A social contract is a real or hypothetical agreement between a government and its people setting out the rights and duties of each. The social contracts on which society is currently based largely emerged in the post-war era, and are no longer fit for purpose. As we consider the impact and lessons from COVID, new social contracts could help bring about more equitable prosperity.
In the global north, social contracts in many nations were formulated for a mid-20th century world that no longer exists. Lifetime employment, fixed benefit pension plans, and the traditional nuclear family have all faded, just as lifespans have expanded. In many parts of the global south, social safety nets remain under construction, despite the growth of vibrant emerging economies and societies, leaving the social contract in many countries incomplete.
A social contract fit for contemporary society should address three fundamental challenges. First, familiar elements of the safety net, such as social insurance and pension benefits, need to address a new set of circumstances, such as the need for people to reskill during much longer working lives. Second, social contracts must be relevant in a world being reshaped by technological revolutions, and the transition to a clean energy economy. Third, a modern social contract must tackle the inequality and exclusion that plague societies in all corners of the world.
Modern social contracts should be based on five core principles:
1. Stakeholder capitalism
Market rules are badly in need of reform. The old rules have promoted short-term thinking that has allowed inequality to proliferate, and incentivized rampant consumption of natural resources. We must build on the momentum in reforming reporting and disclosure rules, including the establishment of the International Sustainability Standards Board and the Task Force for Climate-Related Financial Disclosures as well as other measures, including those embraced by the World Economic Forum’s International Business Council. Businesses must lead by example by addressing the growing gap between executive compensation and the average worker: in 2018, CEOs in the US took home more than 250 times the pay of an average worker; in several European countries, the multiple exceeded 150 times. These disparities have undermined trust in the market economy.
2. Skill development and career pathways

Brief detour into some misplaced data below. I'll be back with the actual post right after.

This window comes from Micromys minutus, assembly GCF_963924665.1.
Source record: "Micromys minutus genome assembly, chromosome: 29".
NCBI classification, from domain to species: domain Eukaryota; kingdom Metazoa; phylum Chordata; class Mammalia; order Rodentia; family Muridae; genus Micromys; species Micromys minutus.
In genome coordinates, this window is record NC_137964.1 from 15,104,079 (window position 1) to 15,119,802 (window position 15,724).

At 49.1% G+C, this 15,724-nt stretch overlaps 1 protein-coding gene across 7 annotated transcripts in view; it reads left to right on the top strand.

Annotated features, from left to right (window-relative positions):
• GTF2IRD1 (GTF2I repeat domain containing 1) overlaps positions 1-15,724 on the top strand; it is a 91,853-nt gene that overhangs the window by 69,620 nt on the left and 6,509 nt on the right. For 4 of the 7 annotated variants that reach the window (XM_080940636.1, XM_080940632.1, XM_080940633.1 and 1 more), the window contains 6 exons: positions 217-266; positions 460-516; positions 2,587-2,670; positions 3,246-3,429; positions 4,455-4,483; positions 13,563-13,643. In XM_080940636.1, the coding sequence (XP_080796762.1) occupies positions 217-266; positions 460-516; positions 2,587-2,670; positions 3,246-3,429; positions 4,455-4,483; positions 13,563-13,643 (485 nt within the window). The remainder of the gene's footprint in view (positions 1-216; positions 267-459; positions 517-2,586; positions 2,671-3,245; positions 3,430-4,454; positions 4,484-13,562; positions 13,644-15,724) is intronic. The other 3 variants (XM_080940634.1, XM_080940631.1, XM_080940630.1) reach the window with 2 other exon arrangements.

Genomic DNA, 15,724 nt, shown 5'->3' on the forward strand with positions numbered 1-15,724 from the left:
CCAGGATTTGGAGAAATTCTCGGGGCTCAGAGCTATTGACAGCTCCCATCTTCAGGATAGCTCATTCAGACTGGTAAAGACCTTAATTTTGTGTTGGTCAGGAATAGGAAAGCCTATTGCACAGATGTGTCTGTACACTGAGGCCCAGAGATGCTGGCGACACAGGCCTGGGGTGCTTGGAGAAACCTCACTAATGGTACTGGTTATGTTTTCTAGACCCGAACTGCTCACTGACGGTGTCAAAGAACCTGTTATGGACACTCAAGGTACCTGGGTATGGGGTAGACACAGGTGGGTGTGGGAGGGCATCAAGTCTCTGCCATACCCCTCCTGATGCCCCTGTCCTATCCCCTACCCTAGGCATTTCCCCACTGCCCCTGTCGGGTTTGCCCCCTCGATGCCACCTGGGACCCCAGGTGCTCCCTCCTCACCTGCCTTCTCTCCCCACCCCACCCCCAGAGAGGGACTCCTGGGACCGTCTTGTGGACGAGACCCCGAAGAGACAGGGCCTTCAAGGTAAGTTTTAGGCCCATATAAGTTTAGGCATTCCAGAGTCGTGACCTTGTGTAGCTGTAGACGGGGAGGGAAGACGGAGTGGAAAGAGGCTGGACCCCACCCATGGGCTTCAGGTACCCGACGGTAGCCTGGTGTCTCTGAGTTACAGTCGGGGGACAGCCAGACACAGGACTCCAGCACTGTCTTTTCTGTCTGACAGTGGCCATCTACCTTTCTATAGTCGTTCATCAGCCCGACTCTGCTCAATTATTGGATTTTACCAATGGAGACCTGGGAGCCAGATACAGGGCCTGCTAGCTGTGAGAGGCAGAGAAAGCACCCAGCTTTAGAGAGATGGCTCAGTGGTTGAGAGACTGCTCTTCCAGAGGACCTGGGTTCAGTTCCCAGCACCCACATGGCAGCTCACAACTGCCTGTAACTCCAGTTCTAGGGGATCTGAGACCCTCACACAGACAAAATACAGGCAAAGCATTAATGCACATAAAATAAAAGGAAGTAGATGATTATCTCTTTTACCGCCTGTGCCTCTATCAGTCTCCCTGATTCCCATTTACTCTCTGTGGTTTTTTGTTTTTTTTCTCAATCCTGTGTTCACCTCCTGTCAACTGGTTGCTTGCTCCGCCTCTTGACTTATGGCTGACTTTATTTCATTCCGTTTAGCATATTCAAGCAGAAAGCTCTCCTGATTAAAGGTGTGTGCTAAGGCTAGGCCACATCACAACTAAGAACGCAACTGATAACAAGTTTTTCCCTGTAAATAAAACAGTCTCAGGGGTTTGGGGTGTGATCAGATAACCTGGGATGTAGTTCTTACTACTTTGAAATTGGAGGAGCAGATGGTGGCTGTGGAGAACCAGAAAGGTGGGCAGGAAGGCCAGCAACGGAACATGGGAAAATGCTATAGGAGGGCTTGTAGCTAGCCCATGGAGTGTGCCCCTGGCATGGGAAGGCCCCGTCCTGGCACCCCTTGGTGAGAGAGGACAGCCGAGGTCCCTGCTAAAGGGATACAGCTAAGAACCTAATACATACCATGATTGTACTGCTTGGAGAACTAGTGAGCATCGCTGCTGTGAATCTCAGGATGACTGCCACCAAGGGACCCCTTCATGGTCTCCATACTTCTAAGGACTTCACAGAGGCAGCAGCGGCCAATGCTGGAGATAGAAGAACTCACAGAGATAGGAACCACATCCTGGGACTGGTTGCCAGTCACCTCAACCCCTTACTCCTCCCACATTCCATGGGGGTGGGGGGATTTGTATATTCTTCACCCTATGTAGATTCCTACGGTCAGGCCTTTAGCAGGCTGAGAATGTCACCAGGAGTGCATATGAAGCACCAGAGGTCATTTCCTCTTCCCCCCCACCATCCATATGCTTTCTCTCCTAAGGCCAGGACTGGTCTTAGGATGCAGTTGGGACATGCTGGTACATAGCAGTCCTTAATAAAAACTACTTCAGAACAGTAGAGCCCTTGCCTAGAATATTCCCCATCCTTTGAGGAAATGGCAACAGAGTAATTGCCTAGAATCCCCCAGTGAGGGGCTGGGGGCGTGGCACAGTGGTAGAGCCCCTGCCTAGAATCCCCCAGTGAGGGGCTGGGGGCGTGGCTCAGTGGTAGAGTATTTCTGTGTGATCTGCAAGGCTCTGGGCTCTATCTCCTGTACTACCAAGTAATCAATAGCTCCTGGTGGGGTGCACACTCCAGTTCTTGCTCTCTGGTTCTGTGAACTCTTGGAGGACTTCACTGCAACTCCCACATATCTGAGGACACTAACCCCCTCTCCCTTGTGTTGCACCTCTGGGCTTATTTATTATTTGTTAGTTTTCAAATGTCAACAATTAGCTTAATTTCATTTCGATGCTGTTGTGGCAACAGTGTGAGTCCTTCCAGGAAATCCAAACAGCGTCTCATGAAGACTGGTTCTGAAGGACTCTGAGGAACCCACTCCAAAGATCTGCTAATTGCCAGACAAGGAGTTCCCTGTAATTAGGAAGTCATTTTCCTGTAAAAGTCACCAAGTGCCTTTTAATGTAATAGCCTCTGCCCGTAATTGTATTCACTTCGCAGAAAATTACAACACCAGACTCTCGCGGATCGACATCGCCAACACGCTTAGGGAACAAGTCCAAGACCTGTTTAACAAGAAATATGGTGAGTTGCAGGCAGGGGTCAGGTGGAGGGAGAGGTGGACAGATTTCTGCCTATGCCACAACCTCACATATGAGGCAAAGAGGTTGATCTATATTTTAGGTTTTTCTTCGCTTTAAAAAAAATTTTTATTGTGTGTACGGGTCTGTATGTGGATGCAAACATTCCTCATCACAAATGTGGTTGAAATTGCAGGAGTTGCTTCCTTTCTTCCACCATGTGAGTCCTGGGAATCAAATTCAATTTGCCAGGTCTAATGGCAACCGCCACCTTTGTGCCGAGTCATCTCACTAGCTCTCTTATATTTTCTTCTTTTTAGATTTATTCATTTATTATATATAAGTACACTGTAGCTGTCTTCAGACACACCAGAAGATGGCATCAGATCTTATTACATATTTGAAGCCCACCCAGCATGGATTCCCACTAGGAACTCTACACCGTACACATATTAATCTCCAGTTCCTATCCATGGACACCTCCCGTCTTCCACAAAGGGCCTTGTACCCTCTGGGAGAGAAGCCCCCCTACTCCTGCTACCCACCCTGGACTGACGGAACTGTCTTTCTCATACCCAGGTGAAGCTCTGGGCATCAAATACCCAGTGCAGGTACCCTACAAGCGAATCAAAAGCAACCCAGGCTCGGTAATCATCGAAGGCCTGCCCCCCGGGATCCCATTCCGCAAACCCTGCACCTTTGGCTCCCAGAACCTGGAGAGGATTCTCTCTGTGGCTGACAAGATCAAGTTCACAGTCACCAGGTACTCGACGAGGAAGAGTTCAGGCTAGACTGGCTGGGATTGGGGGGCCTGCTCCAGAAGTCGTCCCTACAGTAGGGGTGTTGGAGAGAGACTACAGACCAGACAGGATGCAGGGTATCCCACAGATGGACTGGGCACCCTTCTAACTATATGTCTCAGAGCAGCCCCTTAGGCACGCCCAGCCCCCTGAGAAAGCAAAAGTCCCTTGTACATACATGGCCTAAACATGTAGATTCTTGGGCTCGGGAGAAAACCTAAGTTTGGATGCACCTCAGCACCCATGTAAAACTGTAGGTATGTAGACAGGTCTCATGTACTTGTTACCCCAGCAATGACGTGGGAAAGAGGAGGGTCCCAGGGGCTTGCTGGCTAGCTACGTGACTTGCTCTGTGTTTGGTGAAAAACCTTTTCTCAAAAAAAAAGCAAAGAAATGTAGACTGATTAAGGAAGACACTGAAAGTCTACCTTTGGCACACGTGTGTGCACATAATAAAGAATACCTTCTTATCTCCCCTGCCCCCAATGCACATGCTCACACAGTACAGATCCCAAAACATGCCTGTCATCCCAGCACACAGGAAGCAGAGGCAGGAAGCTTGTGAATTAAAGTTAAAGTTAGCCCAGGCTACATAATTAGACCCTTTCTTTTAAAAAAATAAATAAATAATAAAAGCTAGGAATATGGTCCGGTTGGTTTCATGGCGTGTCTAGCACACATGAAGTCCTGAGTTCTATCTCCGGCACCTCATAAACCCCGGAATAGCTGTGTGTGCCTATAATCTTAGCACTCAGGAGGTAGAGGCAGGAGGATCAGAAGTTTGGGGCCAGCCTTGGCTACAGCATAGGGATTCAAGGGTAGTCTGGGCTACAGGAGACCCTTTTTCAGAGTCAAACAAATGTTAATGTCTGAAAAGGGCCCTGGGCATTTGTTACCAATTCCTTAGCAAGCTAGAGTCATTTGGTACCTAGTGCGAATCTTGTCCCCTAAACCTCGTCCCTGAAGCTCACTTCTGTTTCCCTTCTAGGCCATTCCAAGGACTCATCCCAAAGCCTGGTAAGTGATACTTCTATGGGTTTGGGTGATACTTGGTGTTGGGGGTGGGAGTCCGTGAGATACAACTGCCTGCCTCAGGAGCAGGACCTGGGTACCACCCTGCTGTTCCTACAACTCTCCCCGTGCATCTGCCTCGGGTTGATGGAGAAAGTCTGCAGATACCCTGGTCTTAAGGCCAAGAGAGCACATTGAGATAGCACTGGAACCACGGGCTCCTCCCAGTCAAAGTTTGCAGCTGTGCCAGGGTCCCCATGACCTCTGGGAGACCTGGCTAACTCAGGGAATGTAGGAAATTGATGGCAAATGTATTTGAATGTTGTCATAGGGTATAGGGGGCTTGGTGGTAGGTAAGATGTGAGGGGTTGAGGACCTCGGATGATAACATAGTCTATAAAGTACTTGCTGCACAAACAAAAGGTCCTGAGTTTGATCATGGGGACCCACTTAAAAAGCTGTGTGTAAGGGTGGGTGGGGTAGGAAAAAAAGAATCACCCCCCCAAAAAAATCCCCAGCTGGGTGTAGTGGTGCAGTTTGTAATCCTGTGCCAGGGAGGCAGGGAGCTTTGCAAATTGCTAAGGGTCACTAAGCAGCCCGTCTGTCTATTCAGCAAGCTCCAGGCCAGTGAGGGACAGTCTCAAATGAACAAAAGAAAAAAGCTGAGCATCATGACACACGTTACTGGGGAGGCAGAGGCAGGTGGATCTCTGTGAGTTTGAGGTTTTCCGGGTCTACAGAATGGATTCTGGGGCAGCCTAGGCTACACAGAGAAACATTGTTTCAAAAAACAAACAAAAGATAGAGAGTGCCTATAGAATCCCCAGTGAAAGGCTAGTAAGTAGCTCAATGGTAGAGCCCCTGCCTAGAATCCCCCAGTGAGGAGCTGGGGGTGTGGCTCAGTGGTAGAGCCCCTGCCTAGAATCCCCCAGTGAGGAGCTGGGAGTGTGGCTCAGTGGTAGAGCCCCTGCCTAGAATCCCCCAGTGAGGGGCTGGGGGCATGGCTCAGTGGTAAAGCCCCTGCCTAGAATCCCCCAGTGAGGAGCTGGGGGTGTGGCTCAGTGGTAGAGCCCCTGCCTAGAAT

Our social contracts remain focused on a career and work model with three separate and clear sequences: education, work, and retirement. This no longer reflects either peoples’ needs or objectives. A greater proportion of today’s 5-year-olds may live to the age of 100, which will require a major redesign of working life. The new contract defining the world of work should allow companies the flexibility to reshape their workforces to enable innovation and new hybrid ways of working, and enable workers the flexibility to access career breaks and training that will help them thrive in a changing world.
3. Economic security and mobility
The last two years have shown how fragile social safety nets are in many countries. This was the case been long before COVID-19 emerged. Economic mobility has declined in many countries; in the US, only 8% of children raised in the bottom 20% of income distribution are able to climb to the top 20% as adults, while the figure in Denmark is nearly double at 15%. There are exceptions, as noted in the World Economic Forum’s Social Mobility Index, notably in the Nordic countries. A new social contract needs to re-establish social and economic mobility and security.
4. A just and inclusive transition to net zero
Climate justice and the just transition were recurrent discussion items at COP26. A new social contract must face this head on, meeting the needs of both those disproportionately harmed by the current energy system, and also those who face displacement in the transition. This means providing assistance for the displaced, investments to ensure that clean energy is accessible and affordable for all, and urgent action to improve public and environmental health affected by dirty energy.
5. Responsible use of technology
The rise of disinformation threatens the individual privacy and democratic processes on which functioning societies depend. A recent study found that roughly half of US adults (48%) now say the government should take steps to restrict false information, even if it means losing some freedom to access and publish content. What’s more, there is considerable evidence that the flaws in the information ecosystem disproportionately impact the most vulnerable, especially the young and the economically dispossessed. Governments have struggled to move as quickly as the pace of innovation, and would do well to expand their expertise, and create special-purpose entities to find policy solutions.
None of this can or should be delivered by any single sector, nor by any single model. Governments have the essential role in shaping a new social contract. Business has much to gain by helping ensure that market economies retain the license to operate. Civil society has a more prominent role than it had in the middle of the last century. Collaboration is essential, and all must play a role.
The benefits of a new approach are compelling. Modern social contracts can facilitate economic opportunities and mobility for all; secure the societal consensus needed for a decisive approach to the climate crisis; enable technological innovation in service of social progress, and foster more inclusive societies.